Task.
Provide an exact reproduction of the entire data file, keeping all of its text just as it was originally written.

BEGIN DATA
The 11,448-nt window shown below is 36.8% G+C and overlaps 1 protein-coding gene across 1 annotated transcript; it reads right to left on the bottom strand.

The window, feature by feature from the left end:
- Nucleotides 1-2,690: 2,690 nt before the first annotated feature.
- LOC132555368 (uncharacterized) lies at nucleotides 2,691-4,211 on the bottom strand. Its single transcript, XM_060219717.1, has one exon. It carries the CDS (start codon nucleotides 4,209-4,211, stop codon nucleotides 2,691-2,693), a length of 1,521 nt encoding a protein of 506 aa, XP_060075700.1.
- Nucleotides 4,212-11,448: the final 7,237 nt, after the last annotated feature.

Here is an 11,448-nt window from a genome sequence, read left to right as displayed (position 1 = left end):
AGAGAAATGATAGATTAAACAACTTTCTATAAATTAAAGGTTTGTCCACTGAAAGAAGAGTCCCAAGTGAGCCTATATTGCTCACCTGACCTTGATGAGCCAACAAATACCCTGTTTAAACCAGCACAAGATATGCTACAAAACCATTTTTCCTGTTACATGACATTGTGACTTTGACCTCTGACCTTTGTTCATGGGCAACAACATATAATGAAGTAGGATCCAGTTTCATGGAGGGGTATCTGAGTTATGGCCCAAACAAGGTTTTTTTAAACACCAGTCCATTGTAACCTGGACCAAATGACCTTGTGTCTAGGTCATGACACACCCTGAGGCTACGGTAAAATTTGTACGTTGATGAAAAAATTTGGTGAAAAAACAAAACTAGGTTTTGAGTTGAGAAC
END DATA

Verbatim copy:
The 11,448-nt window shown below is 36.8% G+C and overlaps 1 protein-coding gene across 1 annotated transcript; it reads right to left on the bottom strand.

The window, feature by feature from the left end:
- Nucleotides 1-2,690: 2,690 nt before the first annotated feature.
- LOC132555368 (uncharacterized) lies at nucleotides 2,691-4,211 on the bottom strand. Its single transcript, XM_060219717.1, has one exon. It carries the CDS (start codon nucleotides 4,209-4,211, stop codon nucleotides 2,691-2,693), a length of 1,521 nt encoding a protein of 506 aa, XP_060075700.1.
- Nucleotides 4,212-11,448: the final 7,237 nt, after the last annotated feature.

Here is an 11,448-nt window from a genome sequence, read left to right as displayed (position 1 = left end):
AGAGAAATGATAGATTAAACAACTTTCTATAAATTAAAGGTTTGTCCACTGAAAGAAGAGTCCCAAGTGAGCCTATATTGCTCACCTGACCTTGATGAGCCAACAAATACCCTGTTTAAACCAGCACAAGATATGCTACAAAACCATTTTTCCTGTTACATGACATTGTGACTTTGACCTCTGACCTTTGTTCATGGGCAACAACATATAATGAAGTAGGATCCAGTTTCATGGAGGGGTATCTGAGTTATGGCCCAAACAAGGTTTTTTTAAACACCAGTCCATTGTAACCTGGACCAAATGACCTTGTGTCTAGGTCATGACACACCCTGAGGCTACGGTAAAATTTGTACGTTGATGAAAAAATTTGGTGAAAAAACAAAACTAGGTTTTGAGTTGAGAAC